More than 700 attend Ohio female veterans meeting
Written by LISA CORNWELL, Associated Press   
Sunday, 29 September 2013 05:26

COLUMBUS, Ohio (AP) — Cassandra Renfroe says she didn't know how to reach out for veterans benefits and other help when she left the Marine Corps seven years ago.

But Renfroe, one of more than 700 women veterans attending the Ohio Women's Veterans Conference in Columbus on Saturday, said she has seen improvement in services for female veterans since then.

"When I got out, I didn't know where to turn or what was out there," said Renfroe, 33, of Canal Winchester. "There is more help out there now, but there needs to be more follow-up. Veterans need to be asked what they need."

She and others attending the conference heard national and state veterans officials talk about the strides that have been made in services and resources for female veterans, but even those officials acknowledged that more can be done.

"We've had a lot of catching up to do," said Betty Moseley Brown, associate director of the national Center for Women Veterans, an arm of the U.S. Department of Veterans Affairs.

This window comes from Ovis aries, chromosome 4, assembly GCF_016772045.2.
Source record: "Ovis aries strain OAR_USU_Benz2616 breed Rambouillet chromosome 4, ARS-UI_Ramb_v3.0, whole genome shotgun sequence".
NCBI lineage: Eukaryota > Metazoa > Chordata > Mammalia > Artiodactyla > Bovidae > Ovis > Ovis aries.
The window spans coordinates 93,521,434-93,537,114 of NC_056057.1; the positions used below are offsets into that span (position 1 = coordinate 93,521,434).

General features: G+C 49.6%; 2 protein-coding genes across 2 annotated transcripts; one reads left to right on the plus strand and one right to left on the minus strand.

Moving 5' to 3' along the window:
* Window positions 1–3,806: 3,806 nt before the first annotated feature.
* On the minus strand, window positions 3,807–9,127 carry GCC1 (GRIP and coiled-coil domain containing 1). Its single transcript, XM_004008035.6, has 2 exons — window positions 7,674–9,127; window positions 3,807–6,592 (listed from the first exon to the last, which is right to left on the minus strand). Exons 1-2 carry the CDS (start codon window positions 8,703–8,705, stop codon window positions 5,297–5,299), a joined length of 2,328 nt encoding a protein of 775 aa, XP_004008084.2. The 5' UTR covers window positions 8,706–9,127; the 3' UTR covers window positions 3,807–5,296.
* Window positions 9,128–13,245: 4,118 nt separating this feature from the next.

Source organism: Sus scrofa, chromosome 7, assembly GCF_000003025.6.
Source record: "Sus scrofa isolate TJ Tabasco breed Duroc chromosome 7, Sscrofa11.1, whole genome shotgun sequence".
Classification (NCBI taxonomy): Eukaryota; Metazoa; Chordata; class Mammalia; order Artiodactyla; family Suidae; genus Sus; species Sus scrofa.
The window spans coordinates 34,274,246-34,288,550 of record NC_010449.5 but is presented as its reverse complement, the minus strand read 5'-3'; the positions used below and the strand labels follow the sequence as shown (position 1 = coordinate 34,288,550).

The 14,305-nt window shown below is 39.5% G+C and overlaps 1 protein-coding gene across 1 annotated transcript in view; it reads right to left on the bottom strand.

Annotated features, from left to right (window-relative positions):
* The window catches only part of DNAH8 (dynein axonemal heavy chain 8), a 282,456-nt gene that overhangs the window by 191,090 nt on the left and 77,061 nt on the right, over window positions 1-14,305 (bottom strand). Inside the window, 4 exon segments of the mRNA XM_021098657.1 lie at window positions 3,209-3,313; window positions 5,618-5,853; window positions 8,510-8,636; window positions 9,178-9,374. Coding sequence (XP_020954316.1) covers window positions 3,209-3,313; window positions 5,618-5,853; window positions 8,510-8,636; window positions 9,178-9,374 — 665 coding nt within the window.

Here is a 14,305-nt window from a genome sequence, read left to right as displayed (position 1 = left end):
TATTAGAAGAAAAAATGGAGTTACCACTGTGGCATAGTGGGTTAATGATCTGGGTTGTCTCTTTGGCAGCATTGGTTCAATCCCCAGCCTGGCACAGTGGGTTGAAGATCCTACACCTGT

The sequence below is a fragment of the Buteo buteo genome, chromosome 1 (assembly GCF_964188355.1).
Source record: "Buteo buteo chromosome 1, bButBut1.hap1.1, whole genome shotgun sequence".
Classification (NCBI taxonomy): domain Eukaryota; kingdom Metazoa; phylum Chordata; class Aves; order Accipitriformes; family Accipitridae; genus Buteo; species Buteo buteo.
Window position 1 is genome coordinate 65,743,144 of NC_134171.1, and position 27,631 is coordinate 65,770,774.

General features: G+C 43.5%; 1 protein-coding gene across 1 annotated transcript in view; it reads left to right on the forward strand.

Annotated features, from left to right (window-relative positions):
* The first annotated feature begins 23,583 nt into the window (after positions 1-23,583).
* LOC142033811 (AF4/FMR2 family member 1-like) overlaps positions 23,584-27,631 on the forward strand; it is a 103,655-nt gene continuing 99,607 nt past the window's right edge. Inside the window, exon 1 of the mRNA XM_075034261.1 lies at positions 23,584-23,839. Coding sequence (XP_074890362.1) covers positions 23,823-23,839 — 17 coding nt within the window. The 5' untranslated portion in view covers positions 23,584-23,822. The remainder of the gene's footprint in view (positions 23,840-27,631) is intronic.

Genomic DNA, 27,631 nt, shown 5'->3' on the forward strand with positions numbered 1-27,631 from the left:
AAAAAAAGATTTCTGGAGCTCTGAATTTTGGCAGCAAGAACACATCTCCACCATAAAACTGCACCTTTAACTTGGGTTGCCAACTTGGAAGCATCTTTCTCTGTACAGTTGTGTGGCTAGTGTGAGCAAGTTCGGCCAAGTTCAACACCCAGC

Brown told the group that women are now one of the fastest growing subpopulations of veterans, based on active duty and recruiting numbers, and the percentage of female veterans nationally is expected to increase. As of Sept. 30, 2012, there were 2.24 million women among 22.3 million living U.S. veterans, according to Brown.

She and others addressing the group urged them to reach out to others to let them know about available services.

Brown said online benefits information is providing better access and veterans officials are working with the military to get more of that information out to men and women before they even leave the service.

Renfroe, who says she served in the Marines from 1998 through 2006, is a nurse and says she often encounters patients who are veterans but don't know they are eligible for help or are reluctant to seek it.

Tina Walker, 55, of Columbus, agrees there are more organizations and networks to help female veterans than when she says she left the Air Force in 1992. But Walker says it is still difficult, especially for older veterans, to find out about those groups and to get through the obstacles of applying for and receiving benefits.

Walker was referring to the backlog of disability claims that has drawn criticism and complaints from around the country.

"It shouldn't be so difficult to get benefits you are entitled to and need," she said.

The veterans heard inspirational comments from Jessica Lynch, the Army supply clerk severely injured in a 2003 ambush in Iraq and rescued by a special forces unit. Lynch told them perseverance helped her survive and urged them to not give up, no matter what hurdles they face in life.


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